While My Days of Mercy follows a rather predictable path, the German drama Luft is cut from very different cloth. I found the first ten minutes gripping, as taciturn Manja is bowled over by a balaclava-clad Louk, fleeing some hunters she has sabotaged. Manja lives in an apartment block in an unnamed city with distinctive pale blue tower blocks that jut up like shoeboxes, in contrast to the mysterious forest where Manja retreats at every opportunity, urged on by her grandmother who tells her the forest is home to all her ancestors. Luft creates a quasi-magical atmosphere as if Manja is gripped by something beyond her every time she encounters the seemingly confident Louk, who cannot resist a dare, no matter how foolhardy. But she too copes with an emptiness, as her mother has not been in her life since the age of 10. The two schoolgirls embark on a journey to find the mother, and become intimate along the way,but while the film builds up brilliant tension and atmosphere, the ending completely punctures that and I found it quite frustrating.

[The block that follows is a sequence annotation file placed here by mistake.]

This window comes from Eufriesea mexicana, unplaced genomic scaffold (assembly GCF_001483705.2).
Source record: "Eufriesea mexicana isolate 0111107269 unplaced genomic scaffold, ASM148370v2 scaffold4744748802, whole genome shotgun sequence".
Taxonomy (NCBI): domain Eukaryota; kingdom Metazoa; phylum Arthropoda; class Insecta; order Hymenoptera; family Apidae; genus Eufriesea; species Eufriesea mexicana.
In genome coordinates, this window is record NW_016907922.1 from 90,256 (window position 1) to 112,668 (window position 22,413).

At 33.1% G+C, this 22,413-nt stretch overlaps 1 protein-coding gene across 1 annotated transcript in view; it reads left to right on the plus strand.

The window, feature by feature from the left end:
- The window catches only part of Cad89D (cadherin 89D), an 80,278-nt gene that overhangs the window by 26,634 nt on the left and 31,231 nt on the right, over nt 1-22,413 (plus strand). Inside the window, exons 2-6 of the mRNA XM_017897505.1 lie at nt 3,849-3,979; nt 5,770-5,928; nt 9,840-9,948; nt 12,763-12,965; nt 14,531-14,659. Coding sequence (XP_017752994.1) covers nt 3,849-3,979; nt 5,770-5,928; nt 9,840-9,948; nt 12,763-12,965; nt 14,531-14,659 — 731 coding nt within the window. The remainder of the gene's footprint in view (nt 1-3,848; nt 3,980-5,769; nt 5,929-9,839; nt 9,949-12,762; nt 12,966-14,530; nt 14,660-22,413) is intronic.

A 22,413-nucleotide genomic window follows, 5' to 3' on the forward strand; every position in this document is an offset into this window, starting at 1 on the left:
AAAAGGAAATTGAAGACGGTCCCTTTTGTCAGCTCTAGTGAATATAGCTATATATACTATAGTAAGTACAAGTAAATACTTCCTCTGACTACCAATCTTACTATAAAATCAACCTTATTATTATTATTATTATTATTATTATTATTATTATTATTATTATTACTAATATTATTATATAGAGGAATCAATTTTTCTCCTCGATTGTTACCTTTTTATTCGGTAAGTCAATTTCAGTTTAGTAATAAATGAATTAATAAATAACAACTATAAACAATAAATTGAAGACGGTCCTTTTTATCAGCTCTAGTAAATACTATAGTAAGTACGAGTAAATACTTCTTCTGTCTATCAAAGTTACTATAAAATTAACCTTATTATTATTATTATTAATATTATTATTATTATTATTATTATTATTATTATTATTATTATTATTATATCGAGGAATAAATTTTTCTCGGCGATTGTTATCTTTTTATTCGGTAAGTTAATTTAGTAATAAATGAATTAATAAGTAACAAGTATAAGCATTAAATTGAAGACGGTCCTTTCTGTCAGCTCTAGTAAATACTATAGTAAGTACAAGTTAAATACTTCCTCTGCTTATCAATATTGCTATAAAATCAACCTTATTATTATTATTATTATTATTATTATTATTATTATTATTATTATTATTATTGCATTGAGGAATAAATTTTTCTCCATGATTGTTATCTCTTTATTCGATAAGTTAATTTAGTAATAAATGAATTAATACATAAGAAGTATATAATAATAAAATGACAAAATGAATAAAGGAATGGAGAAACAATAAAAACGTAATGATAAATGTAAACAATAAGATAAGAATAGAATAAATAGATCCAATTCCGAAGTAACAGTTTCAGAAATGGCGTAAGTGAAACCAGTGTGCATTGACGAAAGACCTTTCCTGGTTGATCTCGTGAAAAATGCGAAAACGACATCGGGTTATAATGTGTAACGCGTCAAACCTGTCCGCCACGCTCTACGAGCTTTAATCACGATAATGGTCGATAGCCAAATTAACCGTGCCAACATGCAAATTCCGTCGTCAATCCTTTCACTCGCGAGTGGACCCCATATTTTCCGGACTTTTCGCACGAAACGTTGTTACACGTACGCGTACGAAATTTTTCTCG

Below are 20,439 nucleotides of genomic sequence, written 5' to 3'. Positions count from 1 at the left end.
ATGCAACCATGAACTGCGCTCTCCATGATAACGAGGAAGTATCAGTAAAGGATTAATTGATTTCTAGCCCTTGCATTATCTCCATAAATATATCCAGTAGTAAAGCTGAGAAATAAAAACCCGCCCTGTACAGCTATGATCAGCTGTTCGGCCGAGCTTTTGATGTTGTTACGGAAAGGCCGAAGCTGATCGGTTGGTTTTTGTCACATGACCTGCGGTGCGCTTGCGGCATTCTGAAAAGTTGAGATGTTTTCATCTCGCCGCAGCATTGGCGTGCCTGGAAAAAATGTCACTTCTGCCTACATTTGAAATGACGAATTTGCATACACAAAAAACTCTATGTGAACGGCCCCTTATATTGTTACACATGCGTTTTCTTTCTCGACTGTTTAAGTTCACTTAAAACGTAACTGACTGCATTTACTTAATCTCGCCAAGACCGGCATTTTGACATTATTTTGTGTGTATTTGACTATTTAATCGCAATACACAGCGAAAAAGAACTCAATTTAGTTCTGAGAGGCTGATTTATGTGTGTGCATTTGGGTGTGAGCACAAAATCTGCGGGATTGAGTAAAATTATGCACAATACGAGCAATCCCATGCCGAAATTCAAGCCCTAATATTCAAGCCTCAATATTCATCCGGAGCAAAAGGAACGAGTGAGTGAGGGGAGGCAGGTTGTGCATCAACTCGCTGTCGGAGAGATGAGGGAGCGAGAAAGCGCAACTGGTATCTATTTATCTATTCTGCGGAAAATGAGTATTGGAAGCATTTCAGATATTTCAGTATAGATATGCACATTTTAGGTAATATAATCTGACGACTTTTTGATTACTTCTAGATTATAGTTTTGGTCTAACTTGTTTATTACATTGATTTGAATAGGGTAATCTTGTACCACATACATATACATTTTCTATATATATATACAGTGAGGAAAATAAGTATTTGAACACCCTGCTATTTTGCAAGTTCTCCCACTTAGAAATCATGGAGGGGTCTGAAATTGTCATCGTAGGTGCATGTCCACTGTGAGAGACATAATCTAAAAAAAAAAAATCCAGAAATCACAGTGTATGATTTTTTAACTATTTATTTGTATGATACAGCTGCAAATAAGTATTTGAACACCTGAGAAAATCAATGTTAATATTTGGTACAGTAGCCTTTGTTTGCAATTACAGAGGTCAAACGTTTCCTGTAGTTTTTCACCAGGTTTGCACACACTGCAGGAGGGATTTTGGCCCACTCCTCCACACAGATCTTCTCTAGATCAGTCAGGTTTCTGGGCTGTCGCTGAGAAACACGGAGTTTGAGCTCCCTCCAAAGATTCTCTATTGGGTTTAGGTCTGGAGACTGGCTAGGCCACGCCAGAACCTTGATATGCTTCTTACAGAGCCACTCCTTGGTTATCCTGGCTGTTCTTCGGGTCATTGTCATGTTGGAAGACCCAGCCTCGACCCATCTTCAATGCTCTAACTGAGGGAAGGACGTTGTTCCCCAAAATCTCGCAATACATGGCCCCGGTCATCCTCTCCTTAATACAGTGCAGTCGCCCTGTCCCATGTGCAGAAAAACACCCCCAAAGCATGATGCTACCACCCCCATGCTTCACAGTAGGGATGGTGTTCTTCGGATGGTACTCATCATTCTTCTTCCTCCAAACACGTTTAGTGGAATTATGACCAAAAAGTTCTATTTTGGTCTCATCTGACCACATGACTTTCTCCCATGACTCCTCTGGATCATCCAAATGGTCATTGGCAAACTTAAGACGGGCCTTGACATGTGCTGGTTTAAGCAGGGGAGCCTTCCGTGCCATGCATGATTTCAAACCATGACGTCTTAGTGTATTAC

Saturday, March 03, 2018

Family Values

I am doing a lot of catch-up with Oscar nominees this week, having seen both I, Tonya and Get Out, and was struck by the formidable and ultimately destructive role played by family matriarchs in both.

I can totally see why Allison Janney has been nominated for best supporting actress for her scenery-chewing turn as LaVona Harding in I, Tonya. She is both hilariously foul-mouthed and painfully abusive in the role and LaVona's insistence that she is doing it for her daughter's own good shows her lack of self-awareness. It's one of the reasons the film works as well as it does, though I share concerns others have raised that it lets the younger Harding off the hook for her own behaviour. LaVona, rejected by her husband, turns her gaze on her young daughter and continues to undermine her into adulthood, a powerful statement about life patterns.